6. E pii aku ana ko lalo nei,

  7. That which is below willll rise up,

  8. E iho mai ana ke akua ilalo nei…

  9. The god will come down…

  10. (Ka Hae Hawaii, Mei 23, 1860; my translation)

This prophecy has almost as many interpretations as versions, but it seems most appropriate here an allusion to fall of the old ways (including the ‘ai kapu that restricted the eating of bananas by women) after the death of the island-uniting Kamehameha I.


3.  Leonard Lueras, “Digging the Ditch,” On the Hana Coast, 88.


4. The building, when seen at night from the town below, resembled an ulu kukui – a grove of sparkling lights; hence the name given to it by the students of Lahainaluna: “ka ulu kukui o Kaukaweli, ka ipu-kukui pio ole i kamakani kauaula” (Ka Lei Rose, 15 Aukake 1898).  Mary Kawena Pukui, in ‘Ōlelo No‘eau, #2868, offers a slightly different explanation: she identifies Kaukaweli as an actual Lahainaluna kukui grove and field named for the notoriously short-tempered Rev. John Pogue and for the anatomy class skeletons kept in the closet of a nearby building.


5. Gavan Daws, Shoal of Time, 227.


6. Ralph Kuykendal, The Hawaiian Kingdom, III:66.


7. Kepā and Onaona Maly, Wai o Ke Ola: He Wahi Mo‘olelo no Maui Hikina, Kumu Pono Associates, 2002, vI:461.


8. Ibid. 475.


  1. 9.  Spreckels Organ Society Newsletter, San Diego CA, Dec. 2009; http://www.sosorgan.com/stoptab/Winter%2009%20Stoptab.pdf


10.  Ka Makaainana, 22 Ianuali, 1895: “Those without ‘aumakua descend into the pit of night where they are released to wander in barren places in search of food. It is said that these spirits dwell on the plain of Kama‘oma‘o and that butterflies and moths are their food” (my translation). See also: Fornander Collection, V:572 and VI:213, and Mary Kawena Pukui, Place Names of Hawai‘i, 81.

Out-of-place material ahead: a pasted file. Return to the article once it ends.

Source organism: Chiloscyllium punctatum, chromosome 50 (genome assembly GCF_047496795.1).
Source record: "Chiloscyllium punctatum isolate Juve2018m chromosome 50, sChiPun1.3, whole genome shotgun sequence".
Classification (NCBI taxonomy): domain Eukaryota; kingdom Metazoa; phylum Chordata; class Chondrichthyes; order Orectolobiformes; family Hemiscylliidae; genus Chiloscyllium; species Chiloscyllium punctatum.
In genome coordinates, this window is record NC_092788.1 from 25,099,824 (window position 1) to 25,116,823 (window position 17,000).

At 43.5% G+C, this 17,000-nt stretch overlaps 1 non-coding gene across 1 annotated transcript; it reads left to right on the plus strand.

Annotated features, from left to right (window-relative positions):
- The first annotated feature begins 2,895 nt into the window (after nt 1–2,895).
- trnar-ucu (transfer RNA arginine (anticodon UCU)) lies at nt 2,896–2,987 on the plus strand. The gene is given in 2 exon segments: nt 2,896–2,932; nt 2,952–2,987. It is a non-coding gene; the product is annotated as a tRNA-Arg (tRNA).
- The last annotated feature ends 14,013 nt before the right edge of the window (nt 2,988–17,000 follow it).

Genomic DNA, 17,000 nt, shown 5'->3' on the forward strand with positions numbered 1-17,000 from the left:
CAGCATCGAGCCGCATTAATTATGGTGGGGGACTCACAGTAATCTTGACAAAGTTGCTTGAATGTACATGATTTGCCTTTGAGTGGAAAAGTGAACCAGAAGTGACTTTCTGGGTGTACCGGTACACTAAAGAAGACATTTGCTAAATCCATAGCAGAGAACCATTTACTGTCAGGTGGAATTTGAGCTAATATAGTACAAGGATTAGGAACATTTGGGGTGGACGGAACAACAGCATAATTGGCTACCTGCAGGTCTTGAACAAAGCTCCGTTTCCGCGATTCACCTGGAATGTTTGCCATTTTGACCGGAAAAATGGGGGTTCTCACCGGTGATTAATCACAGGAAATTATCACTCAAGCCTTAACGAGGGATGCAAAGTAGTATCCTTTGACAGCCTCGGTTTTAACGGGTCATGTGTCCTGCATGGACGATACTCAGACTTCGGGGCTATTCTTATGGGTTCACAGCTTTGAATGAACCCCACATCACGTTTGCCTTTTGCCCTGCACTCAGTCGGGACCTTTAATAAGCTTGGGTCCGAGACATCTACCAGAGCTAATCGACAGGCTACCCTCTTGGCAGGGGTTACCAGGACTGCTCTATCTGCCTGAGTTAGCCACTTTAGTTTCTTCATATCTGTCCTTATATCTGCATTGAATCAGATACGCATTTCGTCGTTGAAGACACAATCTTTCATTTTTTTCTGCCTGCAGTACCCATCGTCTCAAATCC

11. Martha Beckwith, Hawaiian Mythology, 62.  “Kane and Kanaloa go into the precipitous mountains back of Keanae on Maui and lack water. They discuss whether it can be obtained at this height. “Oiana (Let it be seen)!” says Kanaloa; so Kane thrusts in his staff … and water gushes forth...Two holes are pointed out just below the road across Ohia gulch beyond Keanae… The water gushing from these apertures is called “the water of Kane and Kanaloa.”


12. This is Kepā Maly‘s translation, in Ka Wai o ke Ola, I:482, of the original petition: Hawai‘i State Archives, Interior Department Box 55 – Water Maui & Molokai, 1866-1877.


13. Ka Wai o ke Ola, I:445.

 

14. Davianna McGregor, Nā Kua‘āina, Living Hawaiian Culture, 292.


  1. 15.DLNR State of Hawai‘i, Instream Flow Standard Assessment Report, Island of Maui, Hydrologic Unit 6054, Ohia, December 2009, 73.






© Kīhei de Silva 2011.  All rights reserved.
This essay was first published in Hālau Mōhala ‘Ilimaʻs 2011 Merrie Monarch Fact Sheet. 

It is offered here in slightly revised and updated form.